Baz Ashmawy on his brush with death: 'If the flight had been going any further than London I would have died'
TV presenter Baz Ashmawy has opened up about the serious condition which caused his lung to collapse on a flight from London to Dublin, forcing him to undergo emergency double lung surgery.
Baz (41) was travelling on a flight from London to Dublin in 2011, when he suddenly found it extremely difficult and painful to breathe. The 50 Ways to Kill Your Mammy star had felt a build up of pressure in his chest prior to boarding his flight home.
"I got an awful fright. I felt exhausted when I got home, and my missus, Tanja, was in Spain with the kids. She was saying: "You’re exhausted? I’m exhausted minding six kids," to me on the phone. Then my mum, Nancy, happened to come by the house. She was a nurse for 50 years, and she took one look at me and knew that something was really wrong."
Baz went to hospital, where tests revealed that 98pc of one lung had collapsed. Doctors told him that if the flight had been going any further than London, he would have died. He remembers being very agitated as they worked to relieve the pressure on his deflated lung.
"They were having difficulty trying to stab a tube through my breastplate, in a very Pulp Fiction-type of way. It was very painful and I started to go into shock. In the end, they punctured me through the ribs and I could breathe again. Tanja arrived and she was all apologies for not taking it seriously. I like to throw it up to her every now and again in an argument that I was dying and she didn’t believe me."
The Sky One presenter was given a very serious diagnosis of bullous lung disease, which occurs when bullae, or abnormally enlarged thin air sacs, form at the bottom of the lungs, which leads to a reduction in their ability to expand and contract. This adversely affects their role in passing oxygen into the bloodstream. Baz presumed that this problem occurred because he had been a smoker, but it turned out to be a hereditary condition. His late father had it, as does his sister and other family members.
Doctors advised Baz to have surgery on the other lung as well as fix it in place, as if a lung collapses, it comes away from its position. The double lung surgery was severe, and Baz had to lie on his back for four months to recover, which was very difficult. He was filming Baz’s Extreme World at the time and was due to go to Denver, and his doctor’s eyebrows raised when he asked him if he would be OK to wrestle alligators there.
"I was quite blue and depressed about it for a long time, as it took me about two years to fully recover.
"I’m nearly six foot three so I’m a big guy, and I had prided myself on being strong and healthy. I love feeling alive, and I was afraid I wouldn’t be able to run, climb or dive any more. I’ve had to make changes in my lifestyle, like casual smoking is something I can’t do now. I have a young family, and they’re a great motivation for me to want to be around as long as I can for them."
A consequence of the surgery to fix Baz’s lungs in place is that they don’t have the same freedom to expand and contract as other people’s do, so he can’t breathe as deeply. He trains hard to counteract this as he refuses to let it limit him.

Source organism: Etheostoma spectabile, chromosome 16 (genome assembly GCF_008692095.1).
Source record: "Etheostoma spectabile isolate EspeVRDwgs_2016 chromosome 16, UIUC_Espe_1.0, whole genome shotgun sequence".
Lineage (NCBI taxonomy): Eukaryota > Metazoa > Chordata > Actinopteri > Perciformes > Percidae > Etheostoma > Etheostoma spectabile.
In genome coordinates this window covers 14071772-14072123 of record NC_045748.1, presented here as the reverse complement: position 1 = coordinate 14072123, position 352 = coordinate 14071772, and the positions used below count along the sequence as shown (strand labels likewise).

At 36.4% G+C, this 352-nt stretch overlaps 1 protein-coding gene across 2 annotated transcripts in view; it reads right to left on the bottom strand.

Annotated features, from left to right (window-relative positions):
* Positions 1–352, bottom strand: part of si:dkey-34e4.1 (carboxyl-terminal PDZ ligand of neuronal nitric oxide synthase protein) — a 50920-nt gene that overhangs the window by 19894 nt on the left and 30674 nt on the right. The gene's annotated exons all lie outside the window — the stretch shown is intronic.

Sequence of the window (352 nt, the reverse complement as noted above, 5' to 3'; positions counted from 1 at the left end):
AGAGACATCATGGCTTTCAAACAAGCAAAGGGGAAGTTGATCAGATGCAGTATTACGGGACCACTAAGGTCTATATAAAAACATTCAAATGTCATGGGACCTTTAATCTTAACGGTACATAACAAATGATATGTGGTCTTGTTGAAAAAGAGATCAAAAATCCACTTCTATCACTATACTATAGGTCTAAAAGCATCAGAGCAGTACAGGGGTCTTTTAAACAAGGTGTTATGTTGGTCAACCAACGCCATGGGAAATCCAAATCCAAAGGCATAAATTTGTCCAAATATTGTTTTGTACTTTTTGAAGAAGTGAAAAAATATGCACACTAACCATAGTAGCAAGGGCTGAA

"I love diving and they told me I couldn’t do it again, but I’m a firm believer that anything is possible. I’ve dived all over the world since the diagnosis, but I’ve trained that little bit harder for it.
"My personal trainer, Anthony Lynch, at EduFit was amazing and he helped me get out of the bed and back to fitness. Sometimes it just takes someone to believe in you and push you. It is tough though, as you can’t take deep breaths to take in oxygen," said Baz.
The problem with the bullae in Baz’s lungs is that they will grow larger and the condition of his lungs will degenerate.
"It’s a deteriorating disease and there’s nothing you can do to stop it, although you can work hard to maximise what you have. I don’t really focus on that because that’s the kind of stuff my missus would worry about, and there’s nothing I can do as that’s just the way it is. I don’t smoke, don’t drink much and try to take care of myself."
Baz is conscious of his mortality as a lot of the men in his family died young, including his Egyptian dad, Mohammed Ussri Ismaill, who died at 52 of lung cancer.
“I feel great at the moment, but yeah long term, you would develop emphysema with this condition. You can maintain it as best you can, but it accelerates easily and there’s no great outcome to it."
Some people with Baz’s condition have ended up having a double lung transplant. He says that the disease has fuelled his ambition to be more adventurous, and it has pushed him to try harder at things and take on new physical challenges. He doesn’t dwell on the negatives and there is nothing he won’t do, he says, as evidenced by his madcap adventures on 50 Ways to Kill Your Mammy.
"You can imagine what I’d be like if I had lungs that worked at full efficiency. Look, everyone has a sad story, and you can either wallow in it and sit on your sofa getting fat and unhealthy, or you can get up off your arse and do the best with what you have. It’s OK to feel sorry for yourself for a while, but then you have to snap out of it. The condition has changed my life in a positive way, because it has made me very mature about my health. The way I look at it is that you can’t let obstacles in life beat you."